Netanyahu Gets Coveted Biden Meeting On General Assembly Sidelines


By Patsy Widakuswara

U.S. President Joe Biden met Wednesday with Israeli Prime Minister Benjamin Netanyahu in New York to discuss Israel’s expansion of settlements in the occupied West Bank and attempts to overhaul Israel’s judicial system, which critics said threatens that country’s democracy.

“We’re going to discuss some of the hard issues,” Biden warned Netanyahu, even as he reaffirmed U.S. commitment to Israel as “ironclad.”

“And that is upholding democratic values that lie at the heart of our partnership, including the checks and balances in our systems, and preserving the path to a negotiated two-state solution and ensuring that Iran never, never acquires a nuclear weapon,” Biden said.

Leaders of Israel are typically invited to the White House within weeks of taking office, but Biden is only now holding his first bilateral meeting with Netanyahu, nine months after the prime minister formed his far-right government. Netanyahu’s hard-line government’s treatment of Palestinians and effort to curb the powers of the judiciary are widely seen as the reasons that Biden delayed the meeting.

“Our friendship goes a long way and can take us a long way,” Netanyahu said, referring to his four-decade relationship with Biden.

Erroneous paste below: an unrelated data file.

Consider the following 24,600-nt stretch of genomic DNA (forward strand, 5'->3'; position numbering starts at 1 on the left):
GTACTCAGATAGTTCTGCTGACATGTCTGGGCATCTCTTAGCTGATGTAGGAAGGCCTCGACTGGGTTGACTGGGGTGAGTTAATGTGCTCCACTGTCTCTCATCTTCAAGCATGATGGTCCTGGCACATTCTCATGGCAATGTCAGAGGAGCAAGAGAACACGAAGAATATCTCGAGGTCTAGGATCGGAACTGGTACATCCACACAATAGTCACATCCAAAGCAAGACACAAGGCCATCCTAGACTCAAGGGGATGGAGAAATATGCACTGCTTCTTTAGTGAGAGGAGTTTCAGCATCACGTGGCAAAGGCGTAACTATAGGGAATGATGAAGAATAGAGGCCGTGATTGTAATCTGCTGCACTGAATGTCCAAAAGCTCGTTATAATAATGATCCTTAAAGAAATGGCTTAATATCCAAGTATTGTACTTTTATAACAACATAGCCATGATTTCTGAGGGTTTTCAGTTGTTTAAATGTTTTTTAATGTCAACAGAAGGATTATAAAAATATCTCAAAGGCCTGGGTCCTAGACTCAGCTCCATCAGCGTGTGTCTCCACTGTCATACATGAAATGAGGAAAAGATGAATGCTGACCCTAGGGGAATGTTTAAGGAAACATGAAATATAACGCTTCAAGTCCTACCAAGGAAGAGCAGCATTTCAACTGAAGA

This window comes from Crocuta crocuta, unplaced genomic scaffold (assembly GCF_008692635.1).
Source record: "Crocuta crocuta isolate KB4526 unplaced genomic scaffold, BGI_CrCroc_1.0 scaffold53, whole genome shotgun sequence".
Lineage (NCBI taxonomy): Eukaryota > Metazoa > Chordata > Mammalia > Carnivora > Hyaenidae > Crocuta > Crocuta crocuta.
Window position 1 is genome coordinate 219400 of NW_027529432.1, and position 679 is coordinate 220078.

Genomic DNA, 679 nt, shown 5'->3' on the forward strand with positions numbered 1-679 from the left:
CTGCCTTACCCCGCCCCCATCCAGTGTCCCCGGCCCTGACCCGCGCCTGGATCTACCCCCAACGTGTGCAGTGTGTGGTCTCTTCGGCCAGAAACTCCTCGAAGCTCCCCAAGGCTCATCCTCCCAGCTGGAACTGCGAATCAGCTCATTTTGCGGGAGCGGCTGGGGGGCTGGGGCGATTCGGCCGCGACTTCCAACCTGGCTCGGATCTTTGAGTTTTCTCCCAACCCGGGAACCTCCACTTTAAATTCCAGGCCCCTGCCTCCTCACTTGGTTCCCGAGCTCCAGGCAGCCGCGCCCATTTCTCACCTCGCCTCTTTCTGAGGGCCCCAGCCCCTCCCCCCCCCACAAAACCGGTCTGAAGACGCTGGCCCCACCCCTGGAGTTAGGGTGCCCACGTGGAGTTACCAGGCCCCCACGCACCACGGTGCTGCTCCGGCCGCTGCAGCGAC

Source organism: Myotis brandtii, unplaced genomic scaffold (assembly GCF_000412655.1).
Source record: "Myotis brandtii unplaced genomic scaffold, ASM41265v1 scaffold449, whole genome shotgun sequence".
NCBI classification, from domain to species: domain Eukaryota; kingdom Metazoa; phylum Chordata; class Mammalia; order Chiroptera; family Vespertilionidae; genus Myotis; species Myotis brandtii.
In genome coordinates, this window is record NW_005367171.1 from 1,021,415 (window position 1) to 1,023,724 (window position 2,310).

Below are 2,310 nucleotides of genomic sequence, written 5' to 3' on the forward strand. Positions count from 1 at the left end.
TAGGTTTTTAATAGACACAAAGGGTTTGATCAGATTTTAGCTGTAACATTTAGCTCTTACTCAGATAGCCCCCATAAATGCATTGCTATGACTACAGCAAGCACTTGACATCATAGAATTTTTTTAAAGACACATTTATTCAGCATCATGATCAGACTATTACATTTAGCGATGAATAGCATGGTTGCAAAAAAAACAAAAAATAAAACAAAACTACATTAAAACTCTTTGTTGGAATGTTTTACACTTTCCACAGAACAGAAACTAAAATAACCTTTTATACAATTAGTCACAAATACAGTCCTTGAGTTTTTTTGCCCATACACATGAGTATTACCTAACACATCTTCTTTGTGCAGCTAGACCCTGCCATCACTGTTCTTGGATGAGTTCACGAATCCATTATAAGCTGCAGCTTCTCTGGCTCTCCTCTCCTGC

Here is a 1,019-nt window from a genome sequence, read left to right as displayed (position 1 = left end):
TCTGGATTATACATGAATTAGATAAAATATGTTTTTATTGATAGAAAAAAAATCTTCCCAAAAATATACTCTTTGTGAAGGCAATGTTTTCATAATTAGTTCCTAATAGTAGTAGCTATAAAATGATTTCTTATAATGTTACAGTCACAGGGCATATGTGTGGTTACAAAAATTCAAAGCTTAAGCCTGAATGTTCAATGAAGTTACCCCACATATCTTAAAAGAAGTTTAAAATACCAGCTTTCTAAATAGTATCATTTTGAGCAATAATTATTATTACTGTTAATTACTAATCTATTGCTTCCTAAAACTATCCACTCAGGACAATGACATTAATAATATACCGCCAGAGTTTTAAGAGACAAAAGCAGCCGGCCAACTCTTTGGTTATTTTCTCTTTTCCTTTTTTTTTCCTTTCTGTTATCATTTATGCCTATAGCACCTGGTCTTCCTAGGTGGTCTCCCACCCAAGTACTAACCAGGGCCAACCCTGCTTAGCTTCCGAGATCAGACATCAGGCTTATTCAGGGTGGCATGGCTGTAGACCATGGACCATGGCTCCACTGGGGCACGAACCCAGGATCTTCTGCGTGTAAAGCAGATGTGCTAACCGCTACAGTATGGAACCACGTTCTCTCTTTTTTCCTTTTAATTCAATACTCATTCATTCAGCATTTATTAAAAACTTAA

The pair discussed a potential Israel-Saudi normalization deal and an expansion of the Trump administration’s 2020 Abraham Accords that facilitated diplomatic ties between Israel and its Arab neighbors Bahrain and the United Arab Emirates, followed by Morocco and Sudan.

“Such a peace would go a long way for us to advance the end of the Arab-Israeli conflict, achieve reconciliation between the Islamic world and the Jewish state, and advance a genuine peace between Israel and the Palestinians,” Netanyahu said.

Both praised the recent India-Middle East-Europe Economic Corridor initiative announced by Biden, Indian Prime Minister Narendra Modi and Saudi Crown Prince Mohammed bin Salman in New Delhi during a summit of the 20 biggest economies, the G20. The transnational rail and shipping project spanning two continents is designed to bolster economic integration among Asia, the Persian Gulf countries, Israel and Europe.

Israel-Saudi normalization

“If you and I, 10 years ago, were talking about normalization with Saudi Arabia, I think we’d look at each other like, ‘Who’s been drinking what?’” Biden joked to Netanyahu.

The Biden administration has for months held separate negotiations with the Saudis and Israelis to lay the groundwork for normalization. Washington hopes such a deal will lead to a more stable Middle East and potentially a Saudi kingdom that aligns more closely with the United States in its rivalry with China.

Israel stands to benefit from the wider political and economic impact of normalizing relations with the Saudis, a key Arab country and opinion-maker in the Muslim world. A deal could lead to recognition from other Muslim-majority countries, including Indonesia and Malaysia – a huge win for Netanyahu.

However, a deal also carries significant political risk.

It’s not clear what the Saudis want from Israel, said Dan Ardell, an Israeli Foreign Service veteran and scholar in residence at the Center for Israel Studies at American University. It’s also not clear what Netanyahu’s coalition partners will be willing to support, Ardell told VOA.

Publicly, the Saudis say normalization can come only after a two-state solution and better treatment of Palestinians in the territories that Israel occupies. Many members of Netanyahu’s coalition are against Palestinian statehood and support settlement expansion.